Last year WikiLeaks planted itself in the middle of the political fray by releasing thousands of emails hacked from the Democratic National Committee and Hillary Clinton’s campaign. It turns out that after the massive email dump, the Trump campaign’s data collection agency reached out to WikiLeaks founder Julian Assange to see how they could help disseminate thousands more emails that had been deleted from Clinton’s personal server.
According to sources close to a congressional investigation who spoke to the Daily Beast, Cambridge Analytica CEO Alexander Nix emailed Assange to lend a helping hand in the distribution of the 33,000 missing emails, but Assange declined. In a statement after the Daily Beast’s report, the WikiLeaks founder confirmed that the exchange took place. If so, “this would be the closest known connection between Trump’s campaign and Assange,” writes the Daily Beast.
The missing emails became a focus for Trump during the campaign—at one point the candidate publicly called on Russia to release them, and a political operative working with the campaign had sought help from hackers to obtain them, the Wall Street Journal reported. But the emails have never been published, and it’s unclear if anyone has them.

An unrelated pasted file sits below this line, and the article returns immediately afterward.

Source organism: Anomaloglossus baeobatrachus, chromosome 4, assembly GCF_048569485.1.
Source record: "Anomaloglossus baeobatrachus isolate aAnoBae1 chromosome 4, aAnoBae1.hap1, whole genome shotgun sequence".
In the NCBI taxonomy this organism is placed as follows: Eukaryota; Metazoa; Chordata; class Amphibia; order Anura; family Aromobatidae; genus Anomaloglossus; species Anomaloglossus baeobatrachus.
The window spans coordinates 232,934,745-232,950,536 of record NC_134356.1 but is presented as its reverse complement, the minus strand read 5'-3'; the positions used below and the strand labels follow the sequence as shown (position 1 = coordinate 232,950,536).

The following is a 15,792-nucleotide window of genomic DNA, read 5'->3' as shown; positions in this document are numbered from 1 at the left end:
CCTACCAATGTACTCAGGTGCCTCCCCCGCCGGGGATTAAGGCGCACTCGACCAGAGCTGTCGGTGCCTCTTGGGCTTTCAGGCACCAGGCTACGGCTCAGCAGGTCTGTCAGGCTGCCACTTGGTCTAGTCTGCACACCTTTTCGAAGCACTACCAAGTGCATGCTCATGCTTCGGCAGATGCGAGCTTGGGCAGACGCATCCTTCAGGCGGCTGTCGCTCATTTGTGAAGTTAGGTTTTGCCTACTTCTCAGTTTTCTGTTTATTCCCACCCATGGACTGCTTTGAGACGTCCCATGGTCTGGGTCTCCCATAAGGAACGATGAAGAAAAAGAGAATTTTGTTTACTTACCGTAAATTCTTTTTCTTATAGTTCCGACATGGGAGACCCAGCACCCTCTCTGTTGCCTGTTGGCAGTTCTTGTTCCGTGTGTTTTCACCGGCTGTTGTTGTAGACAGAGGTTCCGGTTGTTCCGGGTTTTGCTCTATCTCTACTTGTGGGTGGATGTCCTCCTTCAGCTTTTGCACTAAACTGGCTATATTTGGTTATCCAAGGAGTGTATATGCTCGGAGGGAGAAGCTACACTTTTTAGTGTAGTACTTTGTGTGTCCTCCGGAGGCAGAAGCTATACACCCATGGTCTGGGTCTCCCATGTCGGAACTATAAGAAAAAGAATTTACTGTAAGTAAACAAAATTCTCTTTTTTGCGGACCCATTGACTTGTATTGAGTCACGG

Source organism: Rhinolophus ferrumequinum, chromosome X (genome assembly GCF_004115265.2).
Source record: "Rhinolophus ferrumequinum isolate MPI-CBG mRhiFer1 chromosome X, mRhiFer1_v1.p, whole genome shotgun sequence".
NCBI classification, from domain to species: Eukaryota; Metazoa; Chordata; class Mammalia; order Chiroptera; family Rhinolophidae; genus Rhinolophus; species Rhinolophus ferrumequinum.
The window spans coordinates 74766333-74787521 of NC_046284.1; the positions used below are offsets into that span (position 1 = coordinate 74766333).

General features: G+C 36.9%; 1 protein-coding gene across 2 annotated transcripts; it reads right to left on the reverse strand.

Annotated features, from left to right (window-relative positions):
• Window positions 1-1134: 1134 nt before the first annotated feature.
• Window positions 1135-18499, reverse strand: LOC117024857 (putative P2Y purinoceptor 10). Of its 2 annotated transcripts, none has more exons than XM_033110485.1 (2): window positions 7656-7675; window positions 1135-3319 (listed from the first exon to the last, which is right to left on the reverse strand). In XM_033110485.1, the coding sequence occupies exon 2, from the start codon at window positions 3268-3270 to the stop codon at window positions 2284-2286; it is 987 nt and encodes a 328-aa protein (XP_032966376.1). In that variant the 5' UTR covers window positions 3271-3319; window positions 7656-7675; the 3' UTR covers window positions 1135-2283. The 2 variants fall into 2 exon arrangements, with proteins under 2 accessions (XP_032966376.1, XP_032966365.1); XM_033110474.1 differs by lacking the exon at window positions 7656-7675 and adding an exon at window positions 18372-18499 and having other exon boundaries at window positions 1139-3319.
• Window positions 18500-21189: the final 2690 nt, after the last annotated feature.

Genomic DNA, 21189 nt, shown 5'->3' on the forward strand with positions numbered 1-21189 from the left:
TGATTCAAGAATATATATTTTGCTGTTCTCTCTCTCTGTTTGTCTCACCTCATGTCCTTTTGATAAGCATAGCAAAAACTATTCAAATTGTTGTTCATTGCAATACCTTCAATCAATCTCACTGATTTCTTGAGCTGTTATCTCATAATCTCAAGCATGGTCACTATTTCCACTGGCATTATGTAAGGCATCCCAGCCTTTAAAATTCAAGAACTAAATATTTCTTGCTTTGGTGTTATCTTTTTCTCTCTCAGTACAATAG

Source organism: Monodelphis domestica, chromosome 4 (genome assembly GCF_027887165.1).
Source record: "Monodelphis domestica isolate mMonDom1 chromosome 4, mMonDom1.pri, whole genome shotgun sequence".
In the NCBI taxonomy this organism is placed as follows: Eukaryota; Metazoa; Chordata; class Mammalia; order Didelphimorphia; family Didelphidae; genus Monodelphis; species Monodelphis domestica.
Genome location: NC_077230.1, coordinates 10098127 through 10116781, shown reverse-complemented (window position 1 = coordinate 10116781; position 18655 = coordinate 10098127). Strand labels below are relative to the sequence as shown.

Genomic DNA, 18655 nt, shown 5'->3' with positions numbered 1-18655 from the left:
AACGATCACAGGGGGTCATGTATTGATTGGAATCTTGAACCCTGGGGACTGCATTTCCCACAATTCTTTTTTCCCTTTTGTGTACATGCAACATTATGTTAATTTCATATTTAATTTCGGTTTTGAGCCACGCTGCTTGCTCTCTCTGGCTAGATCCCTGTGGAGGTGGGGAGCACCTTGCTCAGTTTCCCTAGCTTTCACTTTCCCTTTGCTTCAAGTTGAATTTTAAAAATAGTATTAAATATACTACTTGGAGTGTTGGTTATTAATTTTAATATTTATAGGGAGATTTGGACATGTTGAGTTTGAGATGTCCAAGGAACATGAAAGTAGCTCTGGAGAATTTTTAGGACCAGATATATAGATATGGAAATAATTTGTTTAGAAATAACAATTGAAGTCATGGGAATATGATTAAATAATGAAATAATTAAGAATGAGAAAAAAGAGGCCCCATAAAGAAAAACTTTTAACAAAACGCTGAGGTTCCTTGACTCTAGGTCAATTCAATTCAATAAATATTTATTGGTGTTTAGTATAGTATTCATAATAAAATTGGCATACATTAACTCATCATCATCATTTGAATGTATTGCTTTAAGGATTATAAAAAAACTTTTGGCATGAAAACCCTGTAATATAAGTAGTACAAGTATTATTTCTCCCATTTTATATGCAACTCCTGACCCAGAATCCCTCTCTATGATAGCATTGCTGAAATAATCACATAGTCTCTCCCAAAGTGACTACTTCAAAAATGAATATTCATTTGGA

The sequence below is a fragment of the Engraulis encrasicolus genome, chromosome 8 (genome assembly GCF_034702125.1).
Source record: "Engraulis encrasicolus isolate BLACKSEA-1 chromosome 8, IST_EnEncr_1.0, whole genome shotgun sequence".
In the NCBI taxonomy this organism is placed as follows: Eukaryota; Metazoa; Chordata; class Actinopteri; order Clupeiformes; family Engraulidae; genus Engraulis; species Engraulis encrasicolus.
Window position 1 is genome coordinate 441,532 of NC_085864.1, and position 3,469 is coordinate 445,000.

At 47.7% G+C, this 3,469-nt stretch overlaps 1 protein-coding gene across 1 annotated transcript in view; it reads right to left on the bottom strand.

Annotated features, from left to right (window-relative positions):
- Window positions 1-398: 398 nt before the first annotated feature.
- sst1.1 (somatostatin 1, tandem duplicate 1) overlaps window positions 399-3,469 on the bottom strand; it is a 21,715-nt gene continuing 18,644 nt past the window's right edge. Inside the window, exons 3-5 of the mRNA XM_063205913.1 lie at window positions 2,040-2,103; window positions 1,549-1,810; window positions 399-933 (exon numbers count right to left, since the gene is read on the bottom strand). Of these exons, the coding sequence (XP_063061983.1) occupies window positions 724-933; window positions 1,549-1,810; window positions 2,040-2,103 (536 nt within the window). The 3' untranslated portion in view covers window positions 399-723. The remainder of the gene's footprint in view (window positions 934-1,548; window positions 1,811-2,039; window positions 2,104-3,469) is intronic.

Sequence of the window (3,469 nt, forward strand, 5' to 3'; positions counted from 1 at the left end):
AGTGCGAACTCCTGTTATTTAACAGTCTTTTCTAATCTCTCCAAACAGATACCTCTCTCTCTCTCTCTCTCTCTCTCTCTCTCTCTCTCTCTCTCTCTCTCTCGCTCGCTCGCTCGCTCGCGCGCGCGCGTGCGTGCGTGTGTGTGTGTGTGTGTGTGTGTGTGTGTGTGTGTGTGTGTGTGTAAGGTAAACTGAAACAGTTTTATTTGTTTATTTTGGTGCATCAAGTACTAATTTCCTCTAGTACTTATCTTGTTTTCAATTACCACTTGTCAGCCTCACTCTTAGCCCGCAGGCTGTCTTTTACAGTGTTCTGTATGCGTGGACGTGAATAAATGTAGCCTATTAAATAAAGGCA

Cambridge Analytica, a spinoff of the U.K.-based SCL Group, has, according to Bloomberg, received funding and support from Robert and Rebekah Mercer, the father-daughter donors who spent heavily on the Trump campaign; Steve Bannon, the Trump campaign CEO and White House advisor, also served on the company’s board of directors. In the U.S., Cambridge has worked primarily for conservative politicians, but its work is global–it has lately been helping the incumbent in Kenya’s controversial presidential election–and it now reaches beyond political candidates: This year, the company landed a contract with the U.S. State Department, and has also been cultivating commercial clients.
While Cambridge has said it provided data processing, ad targeting, strategy, and media distribution during the Trump campaign, the extent of its involvement and the effectiveness of its behavioral science-inspired tools remains a topic of debate. One Republican digital strategist who spoke to the Daily Beast said that after working with Cambridge Analytica on the campaign, he concluded that Nix “is not credible at all” and “a consummate salesman.” Still, in this case, he believed Nix’s story, since it was “another way that Cambridge could become the heroes.”ML